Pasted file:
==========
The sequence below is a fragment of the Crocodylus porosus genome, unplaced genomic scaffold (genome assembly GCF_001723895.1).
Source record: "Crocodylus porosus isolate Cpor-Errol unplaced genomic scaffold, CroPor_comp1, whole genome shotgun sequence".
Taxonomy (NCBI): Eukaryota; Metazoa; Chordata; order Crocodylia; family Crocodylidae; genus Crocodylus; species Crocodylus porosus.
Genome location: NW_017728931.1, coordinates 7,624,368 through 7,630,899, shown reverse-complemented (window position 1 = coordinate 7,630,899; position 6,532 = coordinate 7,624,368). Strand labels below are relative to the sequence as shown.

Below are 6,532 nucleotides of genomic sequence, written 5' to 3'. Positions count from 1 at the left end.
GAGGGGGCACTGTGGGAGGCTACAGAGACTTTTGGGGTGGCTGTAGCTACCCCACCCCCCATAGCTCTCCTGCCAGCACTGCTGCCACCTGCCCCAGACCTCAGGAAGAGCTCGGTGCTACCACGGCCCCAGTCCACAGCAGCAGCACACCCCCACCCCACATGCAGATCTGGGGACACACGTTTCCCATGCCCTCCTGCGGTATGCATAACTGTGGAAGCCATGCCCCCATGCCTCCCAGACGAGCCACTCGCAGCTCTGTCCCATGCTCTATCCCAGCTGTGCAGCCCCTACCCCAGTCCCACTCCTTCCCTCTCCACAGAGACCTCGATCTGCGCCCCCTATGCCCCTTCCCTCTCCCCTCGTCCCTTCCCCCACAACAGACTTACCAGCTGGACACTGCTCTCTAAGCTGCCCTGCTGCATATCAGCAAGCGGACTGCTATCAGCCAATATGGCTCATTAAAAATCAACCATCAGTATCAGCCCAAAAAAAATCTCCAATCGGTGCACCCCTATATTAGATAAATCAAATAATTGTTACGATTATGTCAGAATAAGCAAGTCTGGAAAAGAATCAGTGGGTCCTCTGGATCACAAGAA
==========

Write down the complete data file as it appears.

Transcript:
The sequence below is a fragment of the Crocodylus porosus genome, unplaced genomic scaffold (genome assembly GCF_001723895.1).
Source record: "Crocodylus porosus isolate Cpor-Errol unplaced genomic scaffold, CroPor_comp1, whole genome shotgun sequence".
Taxonomy (NCBI): Eukaryota; Metazoa; Chordata; order Crocodylia; family Crocodylidae; genus Crocodylus; species Crocodylus porosus.
Genome location: NW_017728931.1, coordinates 7,624,368 through 7,630,899, shown reverse-complemented (window position 1 = coordinate 7,630,899; position 6,532 = coordinate 7,624,368). Strand labels below are relative to the sequence as shown.

Below are 6,532 nucleotides of genomic sequence, written 5' to 3'. Positions count from 1 at the left end.
GAGGGGGCACTGTGGGAGGCTACAGAGACTTTTGGGGTGGCTGTAGCTACCCCACCCCCCATAGCTCTCCTGCCAGCACTGCTGCCACCTGCCCCAGACCTCAGGAAGAGCTCGGTGCTACCACGGCCCCAGTCCACAGCAGCAGCACACCCCCACCCCACATGCAGATCTGGGGACACACGTTTCCCATGCCCTCCTGCGGTATGCATAACTGTGGAAGCCATGCCCCCATGCCTCCCAGACGAGCCACTCGCAGCTCTGTCCCATGCTCTATCCCAGCTGTGCAGCCCCTACCCCAGTCCCACTCCTTCCCTCTCCACAGAGACCTCGATCTGCGCCCCCTATGCCCCTTCCCTCTCCCCTCGTCCCTTCCCCCACAACAGACTTACCAGCTGGACACTGCTCTCTAAGCTGCCCTGCTGCATATCAGCAAGCGGACTGCTATCAGCCAATATGGCTCATTAAAAATCAACCATCAGTATCAGCCCAAAAAAAATCTCCAATCGGTGCACCCCTATATTAGATAAATCAAATAATTGTTACGATTATGTCAGAATAAGCAAGTCTGGAAAAGAATCAGTGGGTCCTCTGGATCACAAGAA